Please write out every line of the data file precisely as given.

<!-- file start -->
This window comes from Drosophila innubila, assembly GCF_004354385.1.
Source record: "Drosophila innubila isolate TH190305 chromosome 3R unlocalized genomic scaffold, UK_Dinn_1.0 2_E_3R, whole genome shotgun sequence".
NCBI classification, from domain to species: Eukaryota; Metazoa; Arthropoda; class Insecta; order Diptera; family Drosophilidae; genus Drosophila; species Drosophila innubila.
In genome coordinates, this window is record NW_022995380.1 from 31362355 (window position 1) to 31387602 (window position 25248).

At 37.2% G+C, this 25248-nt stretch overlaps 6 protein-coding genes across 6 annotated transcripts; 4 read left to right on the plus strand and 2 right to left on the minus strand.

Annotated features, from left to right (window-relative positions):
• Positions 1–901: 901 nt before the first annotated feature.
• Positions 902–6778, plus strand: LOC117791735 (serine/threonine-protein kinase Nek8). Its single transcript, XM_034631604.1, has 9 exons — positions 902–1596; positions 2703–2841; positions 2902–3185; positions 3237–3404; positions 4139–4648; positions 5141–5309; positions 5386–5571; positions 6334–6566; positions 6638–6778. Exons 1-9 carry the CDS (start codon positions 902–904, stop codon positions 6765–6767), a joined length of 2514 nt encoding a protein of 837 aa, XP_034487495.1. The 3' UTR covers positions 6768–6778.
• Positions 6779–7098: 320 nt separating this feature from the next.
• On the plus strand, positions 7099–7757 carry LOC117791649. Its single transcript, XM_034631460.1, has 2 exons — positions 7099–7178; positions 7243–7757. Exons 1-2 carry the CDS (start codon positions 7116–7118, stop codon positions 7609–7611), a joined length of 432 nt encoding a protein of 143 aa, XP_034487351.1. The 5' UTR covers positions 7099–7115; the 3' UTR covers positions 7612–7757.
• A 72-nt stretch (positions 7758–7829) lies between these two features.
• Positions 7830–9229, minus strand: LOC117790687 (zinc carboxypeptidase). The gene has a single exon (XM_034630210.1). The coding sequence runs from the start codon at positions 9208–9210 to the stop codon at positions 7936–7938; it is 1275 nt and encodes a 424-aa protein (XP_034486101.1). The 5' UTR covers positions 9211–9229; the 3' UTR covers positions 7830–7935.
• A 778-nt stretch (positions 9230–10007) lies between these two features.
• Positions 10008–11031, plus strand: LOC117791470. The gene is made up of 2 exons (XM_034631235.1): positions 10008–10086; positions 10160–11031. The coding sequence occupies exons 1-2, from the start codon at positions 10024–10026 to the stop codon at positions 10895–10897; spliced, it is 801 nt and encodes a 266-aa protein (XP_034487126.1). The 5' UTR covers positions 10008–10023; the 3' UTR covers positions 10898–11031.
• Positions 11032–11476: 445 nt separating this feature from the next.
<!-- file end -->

This window comes from Drosophila innubila, assembly GCF_004354385.1.
Source record: "Drosophila innubila isolate TH190305 chromosome 3R unlocalized genomic scaffold, UK_Dinn_1.0 2_E_3R, whole genome shotgun sequence".
NCBI classification, from domain to species: Eukaryota; Metazoa; Arthropoda; class Insecta; order Diptera; family Drosophilidae; genus Drosophila; species Drosophila innubila.
In genome coordinates, this window is record NW_022995380.1 from 31362355 (window position 1) to 31387602 (window position 25248).

At 37.2% G+C, this 25248-nt stretch overlaps 6 protein-coding genes across 6 annotated transcripts; 4 read left to right on the plus strand and 2 right to left on the minus strand.

Annotated features, from left to right (window-relative positions):
• Positions 1–901: 901 nt before the first annotated feature.
• Positions 902–6778, plus strand: LOC117791735 (serine/threonine-protein kinase Nek8). Its single transcript, XM_034631604.1, has 9 exons — positions 902–1596; positions 2703–2841; positions 2902–3185; positions 3237–3404; positions 4139–4648; positions 5141–5309; positions 5386–5571; positions 6334–6566; positions 6638–6778. Exons 1-9 carry the CDS (start codon positions 902–904, stop codon positions 6765–6767), a joined length of 2514 nt encoding a protein of 837 aa, XP_034487495.1. The 3' UTR covers positions 6768–6778.
• Positions 6779–7098: 320 nt separating this feature from the next.
• On the plus strand, positions 7099–7757 carry LOC117791649. Its single transcript, XM_034631460.1, has 2 exons — positions 7099–7178; positions 7243–7757. Exons 1-2 carry the CDS (start codon positions 7116–7118, stop codon positions 7609–7611), a joined length of 432 nt encoding a protein of 143 aa, XP_034487351.1. The 5' UTR covers positions 7099–7115; the 3' UTR covers positions 7612–7757.
• A 72-nt stretch (positions 7758–7829) lies between these two features.
• Positions 7830–9229, minus strand: LOC117790687 (zinc carboxypeptidase). The gene has a single exon (XM_034630210.1). The coding sequence runs from the start codon at positions 9208–9210 to the stop codon at positions 7936–7938; it is 1275 nt and encodes a 424-aa protein (XP_034486101.1). The 5' UTR covers positions 9211–9229; the 3' UTR covers positions 7830–7935.
• A 778-nt stretch (positions 9230–10007) lies between these two features.
• Positions 10008–11031, plus strand: LOC117791470. The gene is made up of 2 exons (XM_034631235.1): positions 10008–10086; positions 10160–11031. The coding sequence occupies exons 1-2, from the start codon at positions 10024–10026 to the stop codon at positions 10895–10897; spliced, it is 801 nt and encodes a 266-aa protein (XP_034487126.1). The 5' UTR covers positions 10008–10023; the 3' UTR covers positions 10898–11031.
• Positions 11032–11476: 445 nt separating this feature from the next.